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Figure 5. The four loops configuring the spike at the 3fold axis of the MVM capsid. Right, residues of the loop 4 substituted by engineered VEGF-blocking peptides.

Metagenomic studies. In recent years we have also been interested in understanding viral assemblages in natural environments and animals. By using metagenomics we have genetically identified a second subfamily of papillomavirus as well as new human members of the families Anelloviridae, Papillomaviridae y Redondoviridae. Currently, we are using NGS to investigate the main sources of bias introduced during the preparation of human viromes. We are also conducting the largest metagenomic survey of viruses in the human mouth to date. Most of the 400 nearly full-length genomes already assembled from these viromes belong to new bacteriophages whose host-interactions are being predicted by various bioinformatic approaches (Figure 6).

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Figure 6. Host prediction at phyla level (colors) for a sequence similarity network of ~1,500 viral contigs de novo assembled from 35 human oral viromes.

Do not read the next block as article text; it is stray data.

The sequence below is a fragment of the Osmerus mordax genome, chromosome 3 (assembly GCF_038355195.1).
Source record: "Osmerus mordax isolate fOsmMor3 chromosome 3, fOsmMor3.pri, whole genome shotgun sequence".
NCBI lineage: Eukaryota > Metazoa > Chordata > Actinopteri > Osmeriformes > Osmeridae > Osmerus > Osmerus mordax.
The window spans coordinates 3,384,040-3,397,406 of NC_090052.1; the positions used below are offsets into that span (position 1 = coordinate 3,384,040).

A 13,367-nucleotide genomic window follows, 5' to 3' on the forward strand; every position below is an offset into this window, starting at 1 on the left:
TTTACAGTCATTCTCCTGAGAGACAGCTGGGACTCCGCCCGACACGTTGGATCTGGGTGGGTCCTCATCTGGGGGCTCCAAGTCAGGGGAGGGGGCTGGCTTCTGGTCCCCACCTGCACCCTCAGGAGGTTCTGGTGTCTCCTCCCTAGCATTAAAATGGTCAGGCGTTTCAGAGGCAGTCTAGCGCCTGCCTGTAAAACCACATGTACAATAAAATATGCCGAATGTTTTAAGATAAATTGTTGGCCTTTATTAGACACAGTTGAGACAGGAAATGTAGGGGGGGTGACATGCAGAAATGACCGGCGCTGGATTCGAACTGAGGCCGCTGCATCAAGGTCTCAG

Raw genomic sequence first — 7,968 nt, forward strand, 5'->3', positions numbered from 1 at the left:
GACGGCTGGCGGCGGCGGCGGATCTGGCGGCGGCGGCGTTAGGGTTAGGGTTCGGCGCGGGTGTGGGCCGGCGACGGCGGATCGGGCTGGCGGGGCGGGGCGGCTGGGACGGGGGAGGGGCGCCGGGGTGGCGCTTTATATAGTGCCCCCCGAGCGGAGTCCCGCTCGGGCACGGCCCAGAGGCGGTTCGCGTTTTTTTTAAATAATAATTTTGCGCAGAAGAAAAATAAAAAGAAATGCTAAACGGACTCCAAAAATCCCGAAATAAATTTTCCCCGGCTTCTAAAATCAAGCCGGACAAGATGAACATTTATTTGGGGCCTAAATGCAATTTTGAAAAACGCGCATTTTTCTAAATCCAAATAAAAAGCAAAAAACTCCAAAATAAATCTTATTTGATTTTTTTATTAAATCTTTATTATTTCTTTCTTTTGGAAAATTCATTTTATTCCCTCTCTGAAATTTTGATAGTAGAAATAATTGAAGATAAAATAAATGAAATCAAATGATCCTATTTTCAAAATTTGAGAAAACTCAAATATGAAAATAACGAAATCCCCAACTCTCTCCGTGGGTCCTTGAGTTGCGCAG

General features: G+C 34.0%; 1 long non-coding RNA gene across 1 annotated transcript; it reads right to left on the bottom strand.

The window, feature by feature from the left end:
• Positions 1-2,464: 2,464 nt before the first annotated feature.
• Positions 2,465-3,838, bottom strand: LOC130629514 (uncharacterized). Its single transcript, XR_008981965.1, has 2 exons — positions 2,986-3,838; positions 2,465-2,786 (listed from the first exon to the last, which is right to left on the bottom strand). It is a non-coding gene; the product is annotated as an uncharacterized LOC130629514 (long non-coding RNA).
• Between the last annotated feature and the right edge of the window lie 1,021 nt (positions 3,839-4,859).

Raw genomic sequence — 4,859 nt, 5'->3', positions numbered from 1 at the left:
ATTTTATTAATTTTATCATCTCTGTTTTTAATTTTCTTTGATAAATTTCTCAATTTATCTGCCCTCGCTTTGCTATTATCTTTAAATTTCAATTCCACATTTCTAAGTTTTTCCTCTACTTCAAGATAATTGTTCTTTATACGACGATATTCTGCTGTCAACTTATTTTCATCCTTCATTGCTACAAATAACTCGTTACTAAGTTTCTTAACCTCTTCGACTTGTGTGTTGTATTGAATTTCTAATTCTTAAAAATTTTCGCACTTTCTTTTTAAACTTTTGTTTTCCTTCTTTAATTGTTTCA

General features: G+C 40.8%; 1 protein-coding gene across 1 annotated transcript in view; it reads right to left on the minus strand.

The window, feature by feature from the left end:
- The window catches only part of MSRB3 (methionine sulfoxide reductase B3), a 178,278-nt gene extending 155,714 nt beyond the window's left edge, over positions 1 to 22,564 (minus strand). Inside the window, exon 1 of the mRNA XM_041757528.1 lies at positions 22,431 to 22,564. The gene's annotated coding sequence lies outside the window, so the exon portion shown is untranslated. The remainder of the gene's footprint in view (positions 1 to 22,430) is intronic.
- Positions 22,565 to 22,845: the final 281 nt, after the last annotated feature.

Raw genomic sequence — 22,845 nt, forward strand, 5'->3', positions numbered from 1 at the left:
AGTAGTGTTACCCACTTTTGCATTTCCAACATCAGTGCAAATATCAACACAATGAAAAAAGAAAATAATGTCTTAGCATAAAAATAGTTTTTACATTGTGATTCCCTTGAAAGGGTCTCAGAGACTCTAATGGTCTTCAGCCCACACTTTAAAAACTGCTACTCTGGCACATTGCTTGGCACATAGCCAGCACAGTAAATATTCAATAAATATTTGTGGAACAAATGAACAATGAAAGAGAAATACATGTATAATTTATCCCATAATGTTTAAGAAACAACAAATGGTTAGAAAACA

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* For external calls please dial 34 91196 followed by the extension number
Last name Name Laboratory Ext.* e-mail Professional category
Almendral del Río José Mª 224 4559 jmalmendral(at)cbm.csic.es Catedrático Universidad, GA
López-Bueno Alberto 224 4589 alopezbueno@cbm.csic.es Profesor Contratado Universidad, GA

Relevant publications:

  • Lopez-Bueno, A., Segovia, J.C., Bueren, J.A., O´Sullivan, G., Tattersall, P., and J.M. Almendral. 2008. Evolution to pathogenicity of the parvovirus MVM in immunodeficient mice involves genetic heterogeneity at the capsid domain that determines tropism. J. Virol. 82, 1195-1203. Doi: 10.1128/JVI.01692-07.
  • López-Bueno A, Tamames J, Velázquez D, Moya A, Quesada A, and A. Alcamí. 2009. High diversity of the viral community from an Antarctic lake. Science. 6;326(5954):858-61. Doi: 10.1126/science.1179287.
  • Riolobos, L., Valle, N., Hernando, E., Maroto, B., Kann, M., and J.M. Almendral. 2010. Viral oncolysis that targets Raf-1 signalling control of nuclear transport. J. Virol. 84, 2090-2099. Doi: 10.1128/JVI.01550-09.
  • Gil-Ranedo, J., Hernando, E., Riolobos, L., Domínguez, C., Kann, M., and J.M. Almendral. 2015. The mammalian cell cycle regulates parvovirus nuclear capsid assembly. Plos Pathogens. 11;11(6):e1004920. Doi: 10.1371/journal.ppat.1004920.